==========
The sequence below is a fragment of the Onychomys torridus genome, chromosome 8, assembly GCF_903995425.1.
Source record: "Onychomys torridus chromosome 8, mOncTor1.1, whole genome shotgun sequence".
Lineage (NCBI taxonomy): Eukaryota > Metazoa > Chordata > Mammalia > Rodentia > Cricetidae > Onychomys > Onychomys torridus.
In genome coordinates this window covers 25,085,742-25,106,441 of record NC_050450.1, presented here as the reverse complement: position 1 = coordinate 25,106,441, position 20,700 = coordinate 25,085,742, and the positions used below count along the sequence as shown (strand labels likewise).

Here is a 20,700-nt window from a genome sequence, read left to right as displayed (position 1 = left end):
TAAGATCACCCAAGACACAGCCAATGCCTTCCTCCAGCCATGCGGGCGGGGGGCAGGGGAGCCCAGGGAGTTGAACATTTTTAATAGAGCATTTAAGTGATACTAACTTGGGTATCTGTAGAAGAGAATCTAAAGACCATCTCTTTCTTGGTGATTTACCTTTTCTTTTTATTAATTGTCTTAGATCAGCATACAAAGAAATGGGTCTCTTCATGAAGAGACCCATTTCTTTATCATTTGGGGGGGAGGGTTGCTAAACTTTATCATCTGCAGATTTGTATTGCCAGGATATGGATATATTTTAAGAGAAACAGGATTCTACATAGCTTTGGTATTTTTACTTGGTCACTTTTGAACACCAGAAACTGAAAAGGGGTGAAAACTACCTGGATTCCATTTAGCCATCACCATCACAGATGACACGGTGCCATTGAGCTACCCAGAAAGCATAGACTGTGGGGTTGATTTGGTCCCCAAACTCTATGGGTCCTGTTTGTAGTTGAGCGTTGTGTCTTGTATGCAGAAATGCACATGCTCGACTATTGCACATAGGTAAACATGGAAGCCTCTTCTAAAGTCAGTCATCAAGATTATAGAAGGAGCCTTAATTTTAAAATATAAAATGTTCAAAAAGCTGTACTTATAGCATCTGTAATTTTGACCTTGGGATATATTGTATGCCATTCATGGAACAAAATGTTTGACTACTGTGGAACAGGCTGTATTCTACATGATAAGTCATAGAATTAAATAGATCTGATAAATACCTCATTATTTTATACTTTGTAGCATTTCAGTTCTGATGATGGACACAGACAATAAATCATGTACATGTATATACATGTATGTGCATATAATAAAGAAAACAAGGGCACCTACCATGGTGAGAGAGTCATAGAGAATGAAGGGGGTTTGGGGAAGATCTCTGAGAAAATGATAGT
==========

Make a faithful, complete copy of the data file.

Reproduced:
The sequence below is a fragment of the Onychomys torridus genome, chromosome 8, assembly GCF_903995425.1.
Source record: "Onychomys torridus chromosome 8, mOncTor1.1, whole genome shotgun sequence".
Lineage (NCBI taxonomy): Eukaryota > Metazoa > Chordata > Mammalia > Rodentia > Cricetidae > Onychomys > Onychomys torridus.
In genome coordinates this window covers 25,085,742-25,106,441 of record NC_050450.1, presented here as the reverse complement: position 1 = coordinate 25,106,441, position 20,700 = coordinate 25,085,742, and the positions used below count along the sequence as shown (strand labels likewise).

Here is a 20,700-nt window from a genome sequence, read left to right as displayed (position 1 = left end):
TAAGATCACCCAAGACACAGCCAATGCCTTCCTCCAGCCATGCGGGCGGGGGGCAGGGGAGCCCAGGGAGTTGAACATTTTTAATAGAGCATTTAAGTGATACTAACTTGGGTATCTGTAGAAGAGAATCTAAAGACCATCTCTTTCTTGGTGATTTACCTTTTCTTTTTATTAATTGTCTTAGATCAGCATACAAAGAAATGGGTCTCTTCATGAAGAGACCCATTTCTTTATCATTTGGGGGGGAGGGTTGCTAAACTTTATCATCTGCAGATTTGTATTGCCAGGATATGGATATATTTTAAGAGAAACAGGATTCTACATAGCTTTGGTATTTTTACTTGGTCACTTTTGAACACCAGAAACTGAAAAGGGGTGAAAACTACCTGGATTCCATTTAGCCATCACCATCACAGATGACACGGTGCCATTGAGCTACCCAGAAAGCATAGACTGTGGGGTTGATTTGGTCCCCAAACTCTATGGGTCCTGTTTGTAGTTGAGCGTTGTGTCTTGTATGCAGAAATGCACATGCTCGACTATTGCACATAGGTAAACATGGAAGCCTCTTCTAAAGTCAGTCATCAAGATTATAGAAGGAGCCTTAATTTTAAAATATAAAATGTTCAAAAAGCTGTACTTATAGCATCTGTAATTTTGACCTTGGGATATATTGTATGCCATTCATGGAACAAAATGTTTGACTACTGTGGAACAGGCTGTATTCTACATGATAAGTCATAGAATTAAATAGATCTGATAAATACCTCATTATTTTATACTTTGTAGCATTTCAGTTCTGATGATGGACACAGACAATAAATCATGTACATGTATATACATGTATGTGCATATAATAAAGAAAACAAGGGCACCTACCATGGTGAGAGAGTCATAGAGAATGAAGGGGGTTTGGGGAAGATCTCTGAGAAAATGATAGT